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“I read through some of the tracts that are posted on your blog and I cannot find any prayer of repentance. Do you have people ask Jesus to come into their heart or life?”

This is a good question and of the utmost importance, for it deals with the way in which we share the gospel…which is of the utmost importance.

In fact there are no examples of sinners’ prayers on my tracts nor do I lead people in a sinners’ prayer when doing evangelism. This is not to say that I think it is unbiblical to pray to God with contrition and repentance, asking for forgiveness, pleading his Son’s mercy and declaring allegiance to him. For I understand Scripture to teach that there is a needed response to the gospel. One must receive the truth of the gospel, embrace it by faith, and in this reception of divine truth there is a turning away from sin and self (repentance) and a desire to follow Jesus (cf. Luke 13.3; John 1.11-12; Acts 16.14, 17.30-31; Rom. 10.9-11, etc..). So my encouragement to pray is not to get people to pray a canned four sentence formula and then believe that it saves them, but rather I encourage folks to retire privately and do business with God that they might cling to Jesus who alone can save them.

Much of the issue that I have with the contemporary employment of the “sinner’s prayer” is the amount of trust that evangelists and professing Christians put in it (this is not a universal portrayal but is accurate in many circles). Many times I have spoken with someone about the gospel and the individual is living in unbroken patterns of sin, however, when confronted with the absence of holiness that is incumbent upon Christians and empowered by the Holy Spirit, the individual will dismiss my challenges by pointing to a day of decision and a reciting of a sinner’s prayer. What becomes sadly evident is that the individual is trusting in a prayer that they offered rather than in Jesus Christ who bled and died for sinners. In this end the sinner’s prayer unwittingly becomes an evangelical sacrament or work upon which the sinner clings to for merit and assurance…this is extremely dangerous and blasphemous.

So what do you do?

I think the biblical model is to hold forth (lovingly explain and proclaim) Jesus Christ in the gospel. In this explanation you tell who he is (creator & king), why he came (incarnation), what he did (redemption), and what he will do (judge & rule). This is laid out in a patient and loving manner but it does not lack the pointed urgency that is required (or the need to respond to Jesus in the gospel). Consider Paul’s example:

Acts 17:30-31 30 “Therefore having overlooked the times of ignorance, God is now declaring to men that all people everywhere should repent, 31 because He has fixed a day in which He will judge the world in righteousness through a Man whom He has appointed, having furnished proof to all men by raising Him from the dead.”

You will notice that at the end of the tracts I write something like:

Based upon God’s loving exhortation, examine yourself, based upon the Scripture, to make sure that you are truly following Jesus.

It is a healthy and helpful spiritual exercise to examine our own hearts in light of God’s word to determine where we truly stand with Jesus (2 Cor. 13.5; 2 Pet. 1.10)

There are only two ways to respond:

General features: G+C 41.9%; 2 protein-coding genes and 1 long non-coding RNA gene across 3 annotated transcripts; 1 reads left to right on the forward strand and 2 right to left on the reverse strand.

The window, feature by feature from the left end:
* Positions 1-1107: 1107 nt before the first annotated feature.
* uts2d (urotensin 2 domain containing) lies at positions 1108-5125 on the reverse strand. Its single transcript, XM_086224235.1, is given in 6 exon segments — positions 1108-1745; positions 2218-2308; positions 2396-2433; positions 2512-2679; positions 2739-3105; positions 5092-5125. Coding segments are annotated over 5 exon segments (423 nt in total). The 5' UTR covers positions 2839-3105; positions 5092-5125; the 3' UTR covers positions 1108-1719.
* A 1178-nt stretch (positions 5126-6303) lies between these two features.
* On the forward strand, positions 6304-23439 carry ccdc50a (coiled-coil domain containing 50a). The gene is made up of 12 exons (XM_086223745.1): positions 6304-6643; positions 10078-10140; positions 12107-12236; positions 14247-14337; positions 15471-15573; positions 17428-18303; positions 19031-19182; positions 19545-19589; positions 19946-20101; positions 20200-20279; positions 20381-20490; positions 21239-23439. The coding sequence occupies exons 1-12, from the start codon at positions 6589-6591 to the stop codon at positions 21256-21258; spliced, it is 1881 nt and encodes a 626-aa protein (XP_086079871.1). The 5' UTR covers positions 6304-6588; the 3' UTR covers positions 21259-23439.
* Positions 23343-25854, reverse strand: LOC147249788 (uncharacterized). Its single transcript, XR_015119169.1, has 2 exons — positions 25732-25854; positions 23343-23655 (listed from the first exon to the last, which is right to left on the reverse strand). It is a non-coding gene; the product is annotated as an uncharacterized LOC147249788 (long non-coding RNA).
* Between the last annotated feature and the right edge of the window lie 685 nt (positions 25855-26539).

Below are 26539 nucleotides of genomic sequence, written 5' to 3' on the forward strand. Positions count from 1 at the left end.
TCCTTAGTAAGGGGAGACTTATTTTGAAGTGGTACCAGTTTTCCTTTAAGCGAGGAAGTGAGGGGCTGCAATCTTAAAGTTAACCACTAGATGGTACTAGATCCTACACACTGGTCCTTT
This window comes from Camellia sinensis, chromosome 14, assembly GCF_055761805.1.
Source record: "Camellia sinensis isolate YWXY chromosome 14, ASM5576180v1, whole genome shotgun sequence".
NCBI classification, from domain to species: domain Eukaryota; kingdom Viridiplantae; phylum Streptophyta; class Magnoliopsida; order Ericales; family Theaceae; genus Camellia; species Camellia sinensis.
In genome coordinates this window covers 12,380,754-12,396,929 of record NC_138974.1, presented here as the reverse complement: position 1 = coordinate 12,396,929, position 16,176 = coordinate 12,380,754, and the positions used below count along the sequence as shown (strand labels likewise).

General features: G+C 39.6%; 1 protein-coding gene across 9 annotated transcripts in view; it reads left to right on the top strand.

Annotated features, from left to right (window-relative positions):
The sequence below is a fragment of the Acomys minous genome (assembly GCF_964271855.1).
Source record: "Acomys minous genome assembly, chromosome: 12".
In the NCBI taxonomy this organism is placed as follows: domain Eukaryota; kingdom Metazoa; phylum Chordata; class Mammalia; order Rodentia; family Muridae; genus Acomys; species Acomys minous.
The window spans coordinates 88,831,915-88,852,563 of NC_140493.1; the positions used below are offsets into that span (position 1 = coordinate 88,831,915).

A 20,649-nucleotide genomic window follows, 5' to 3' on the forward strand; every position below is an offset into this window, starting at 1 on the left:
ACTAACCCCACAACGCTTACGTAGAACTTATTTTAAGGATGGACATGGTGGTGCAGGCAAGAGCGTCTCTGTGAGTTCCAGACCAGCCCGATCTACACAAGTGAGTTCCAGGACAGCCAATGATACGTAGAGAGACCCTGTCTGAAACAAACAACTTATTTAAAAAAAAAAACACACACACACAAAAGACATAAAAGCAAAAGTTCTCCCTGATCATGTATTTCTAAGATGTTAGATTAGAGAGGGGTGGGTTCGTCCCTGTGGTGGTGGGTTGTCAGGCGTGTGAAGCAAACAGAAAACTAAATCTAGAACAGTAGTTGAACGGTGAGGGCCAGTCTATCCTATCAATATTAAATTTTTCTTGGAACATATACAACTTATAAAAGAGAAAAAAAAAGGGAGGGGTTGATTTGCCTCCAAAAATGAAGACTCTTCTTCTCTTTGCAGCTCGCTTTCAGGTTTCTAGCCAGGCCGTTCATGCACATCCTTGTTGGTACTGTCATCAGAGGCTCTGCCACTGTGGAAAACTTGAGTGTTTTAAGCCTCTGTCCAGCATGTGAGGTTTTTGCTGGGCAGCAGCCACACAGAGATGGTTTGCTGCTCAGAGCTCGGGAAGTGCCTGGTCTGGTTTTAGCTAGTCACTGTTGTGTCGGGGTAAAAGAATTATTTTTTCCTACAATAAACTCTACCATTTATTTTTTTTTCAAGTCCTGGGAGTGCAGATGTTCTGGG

.1. Continue rejecting God’s authority (sin)… result: guilt, death and judgment

.2. Submit to and depend upon Jesus (faith)… result: forgiveness

So at its heart it is a call to submit to the loving rule of Jesus in all areas, following him in earnest obedience.

So in a quick summary, I do think it is right to urge people to respond (ie repent—Acts 17.30) however I do not think it should be a magic formula prayer that ends up replacing Jesus as the Savior. I plead the glory of Jesus to hearts and if God is drawing them to himself he will make Jesus gloriously irresistible to their eyes (2 Cor. 4.4-6), knowing that no amount of striving either on my part or the unbeliever will bring about conversion, but rather that it is wholly the work of God.

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irishcalvinistemail.png-Fridays are Q&A Fridays here at IrishCalvinist.com so if you have a question fire it in to…

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14 thoughts on “Q & A Friday :: Do you use the sinner’s prayer in evangelism?”

  1. Barry says:

    This sounds so anti-F.A.I.T.H. Praise God and Amen! There are so many folks hanging on to that vapor with no signs of regeneration.

    This formula of directing folks toward saying a “sinners prayer” is so engrained in contemporary evangelism it is a hard habit to break. I was truly amazed after going out to evangelize with Chris I. in Old Market and with Chris P. in neighborhoods when they did not pursue this. In my mind the type of evangelism they were using allows the Holy Spirit to drive the agenda and not ourselves. Just preach the gospel. Let God draw whom He will.

    Thanks for the post Erik. Good stuff to think on this Friday.

  2. Matt says:

    Very interesting points. In thinking through the biblical examples of witness and conversion, I have to agree with you. Certainly prayer will be an expression of faith and repentence (perhaps even immediately and memorably), but it is not necessarily a moment of salvation experience and certainly not the basis for assurance. Those are given to us very clearly in scripture (1 John). “The prayer” (or prayers to God in general), like water baptism, should be expressions of obedience as result of faith. Only in that sense are they any basis for assurance. Continued obedience, love for believers, a lack of affection for this present world, and abiding in the truth must also be considered (1 John 2:3, 9-10, 15-17. 20-24).

    I also appreciate your point that we should encourage the lost to repent and believe. It is not as though we are just telling them that God is sovereign and will save them when He’s ready (true but not the whole picture nor the biblical example of evangelism). We are to “beg them to be reconciled” (2 Cor. 5:20), but not to manipulate them to simply recite a prayer. They should understand that salvation comes in Jesus Christ and not a formula. They should also understand the cost of this faith (Luke 14:25-35).